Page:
• 106. Uses of Coastal Areas • Fisheries and aquaculture activities are found along coast which refers to the farming of fish in fisheries or fish farms to meet the growing demand of fish. • For example, the province of Ca Mau in Vietnam is the nation’s shrimp production centre and generates US$800 million in revenue in 2010.
  • 107. Uses of Coastal Areas • Coastal areas are spaces for housing and transportation and many people make use of boats as transport to facilitate economic activities like fishing and tourism. • For example, the people living in stilt houses and floating fish farms in the coastal town of Kukup, Malaysia, uses boat ferry services to carry out their daily activities.
  • 108. Kukup, Malaysia
  • 109. Uses of Coastal Areas • Coastal areas are popular spaces for tourism and recreation activities and make up the most important component of international tourism. • For example, the pristine beaches of Sentosa, Singapore is a popular tourism honeypot that drew millions of tourists every year.
  • 110. Uses of Coastal Areas • Coastal areas are home to ports, harbours and piers which are gateways to foreign trade. • For example, the Port of Shanghai, connected by the Yangtze River, serves the vast economically-developed areas of Anhui, Jiangsu and Zhejiang and moved 650 million tons of goods in 2010 to become the world’s busiest port.
  • 111. Uses of Coastal Areas • Higher wind speeds are available offshore compared to on land, hence wind farming operations can be conducted along coastal areas. • For example, the Greater Gabbard Wind Farm off the coast of Suffolk in England is the largest offshore wind farm in the world and estimated to generate 1.75TWh per year.
  • 112. Greater Gabbard Wind Farm, England
  • 113. Lillgrund Wind Farm Sweden
  • 114. Uses of Coastal Areas • Sea water can be desalinated to produce fish water by removing salt and other minerals from the saline water to produce fresh water suitable for human consumption or irrigation. • For example Australia, being the driest continent has invested heavily on desalination plants to boost drinking water supplies that traditionally depended on rainfall collected from behind dams.
  • 115. Uses of Coastal Areas • Coastal areas are sources of sand that can be mined or extracted for nourishing erosional beaches or for construction. • For example, about 219,000 cubic metres of sand is mined yearly from Kaipara Harbour, New Zealand to produce concrete for construction and asphalt for surfacing roads.
  • 116. Uses of Coastal Areas • Oil refining refers to the processing of crude oil into refined products such as petroleum, diesel and gasoline and are commonly found along coastal areas for easy access to ports. • For example, large oil refining plants are located on the offshore island of Jurong Island, Singapore with the capacity to refine over a million barrels of crude oil per day.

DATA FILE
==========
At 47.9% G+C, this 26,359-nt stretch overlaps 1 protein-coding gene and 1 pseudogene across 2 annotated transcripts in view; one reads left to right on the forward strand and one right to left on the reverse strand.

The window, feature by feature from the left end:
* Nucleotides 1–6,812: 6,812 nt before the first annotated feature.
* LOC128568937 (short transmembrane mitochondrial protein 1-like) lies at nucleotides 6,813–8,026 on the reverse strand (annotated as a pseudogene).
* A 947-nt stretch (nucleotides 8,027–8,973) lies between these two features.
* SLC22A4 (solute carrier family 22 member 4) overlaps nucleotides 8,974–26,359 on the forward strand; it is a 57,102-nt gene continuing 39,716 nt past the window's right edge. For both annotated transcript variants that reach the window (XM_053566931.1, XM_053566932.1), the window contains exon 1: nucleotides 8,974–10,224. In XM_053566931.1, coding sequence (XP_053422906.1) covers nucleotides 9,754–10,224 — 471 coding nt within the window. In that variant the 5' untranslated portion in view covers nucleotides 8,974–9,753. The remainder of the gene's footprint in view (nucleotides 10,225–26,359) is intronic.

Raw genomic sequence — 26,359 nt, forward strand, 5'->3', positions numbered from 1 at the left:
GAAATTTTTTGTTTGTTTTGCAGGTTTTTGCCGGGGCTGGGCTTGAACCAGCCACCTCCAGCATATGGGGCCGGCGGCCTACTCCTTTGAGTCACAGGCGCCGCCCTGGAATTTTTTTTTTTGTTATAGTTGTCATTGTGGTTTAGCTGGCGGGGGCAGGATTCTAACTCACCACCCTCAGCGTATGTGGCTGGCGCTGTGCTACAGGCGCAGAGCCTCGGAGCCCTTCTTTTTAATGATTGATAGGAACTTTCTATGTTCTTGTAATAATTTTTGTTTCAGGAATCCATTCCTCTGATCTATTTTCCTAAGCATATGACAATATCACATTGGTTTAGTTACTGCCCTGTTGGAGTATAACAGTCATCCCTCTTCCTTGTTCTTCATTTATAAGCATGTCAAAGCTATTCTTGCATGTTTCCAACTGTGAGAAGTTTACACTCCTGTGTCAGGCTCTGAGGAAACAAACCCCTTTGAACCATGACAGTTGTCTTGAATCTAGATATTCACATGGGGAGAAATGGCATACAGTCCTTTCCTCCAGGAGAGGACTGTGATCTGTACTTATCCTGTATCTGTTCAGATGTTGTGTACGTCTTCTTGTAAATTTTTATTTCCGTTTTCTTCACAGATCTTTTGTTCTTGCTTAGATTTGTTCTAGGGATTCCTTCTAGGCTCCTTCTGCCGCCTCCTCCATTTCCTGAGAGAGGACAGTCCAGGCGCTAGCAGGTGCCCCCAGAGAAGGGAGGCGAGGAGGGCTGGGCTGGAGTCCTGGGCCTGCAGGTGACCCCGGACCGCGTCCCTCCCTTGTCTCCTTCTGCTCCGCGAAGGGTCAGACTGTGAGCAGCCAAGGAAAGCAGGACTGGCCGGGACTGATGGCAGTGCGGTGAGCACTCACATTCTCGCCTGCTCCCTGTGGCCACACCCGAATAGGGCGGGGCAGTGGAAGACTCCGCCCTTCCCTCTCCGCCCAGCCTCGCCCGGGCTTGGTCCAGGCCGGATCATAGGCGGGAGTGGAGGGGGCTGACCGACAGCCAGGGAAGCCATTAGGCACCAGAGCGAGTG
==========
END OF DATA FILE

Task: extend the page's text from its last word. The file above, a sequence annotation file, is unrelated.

• 117. Coasts Coral Reef Ecosystems
  • 118. Guiding Questions 1. Why are costal reef ecosystems distinctive and valuable? 2. What pressures are coral reefs facing?
  • 119. By the end of the lesson We will be able to 1. Describe the global distribution of coral reef ecosystems. 2. Describe the favorable conditions for growth. 3. Explain the value of coral reef ecosystems in the coastal environment. 4. Describe the pressures on coral reef ecosystems.
  • 120. Distribution
  • 121. Distribution
  • 122. Distribution • Mostly found between the Tropic of Cancer and the Tropic of Capricorn. • Highest concentration in Southeast Asia.
  • 123. Favourable Conditions for Growth • Suitably strong wave action that brings food and oxygen supplies. • Low levels of sedimentation to prevents suffocating living corals. • Sea surface temperature not lower than 17°C. • Average salinity. • Clear water between 10 – 60m to allow sunlight to penetrate for algae to photosynthesis. • Low turbidity.
  • 124. Value of Coral Reefs 1. Supports natural ecosystems 2. Absorbs wave energy 3. Serves as tourist attractions 4. Source of materials for jewelry and ornaments
  • 125. Value of Coral Reefs 1. Coral reef supports natural ecosystems by sustaining a wide range of marine creatures to breed and grow which include more than 25% of marine fish species.
  • 126. Value of Coral Reefs 2. Coral reefs protect the coast against the full force of waves by serving as natural protective barriers that absorb wave energy generated in the open seas.
  • 127. Value of Coral Reefs 3. Coral reefs are tourist attractions that attract divers and beach goers whose activities provide jobs and income for tourist industry.
  • 128. Value of Coral Reefs 4. Corals is a source of materials for making jewelry and ornaments which can then be sold as souvenirs to tourists, thereby generating jobs and income for the local communities.
  • 129. Pressures on Coral Reefs 1. Overfishing 2. Irresponsible fishing methods 3. Recreational use of coast 4. Pollution 5. Siltation 6. Costal development 7. Climate change
  • 130. Coasts Mangroves Ecosystems
  • 131. Guiding Questions 1. Why are mangroves ecosystems distinctive and valuable? 2. What are the pressures on mangroves?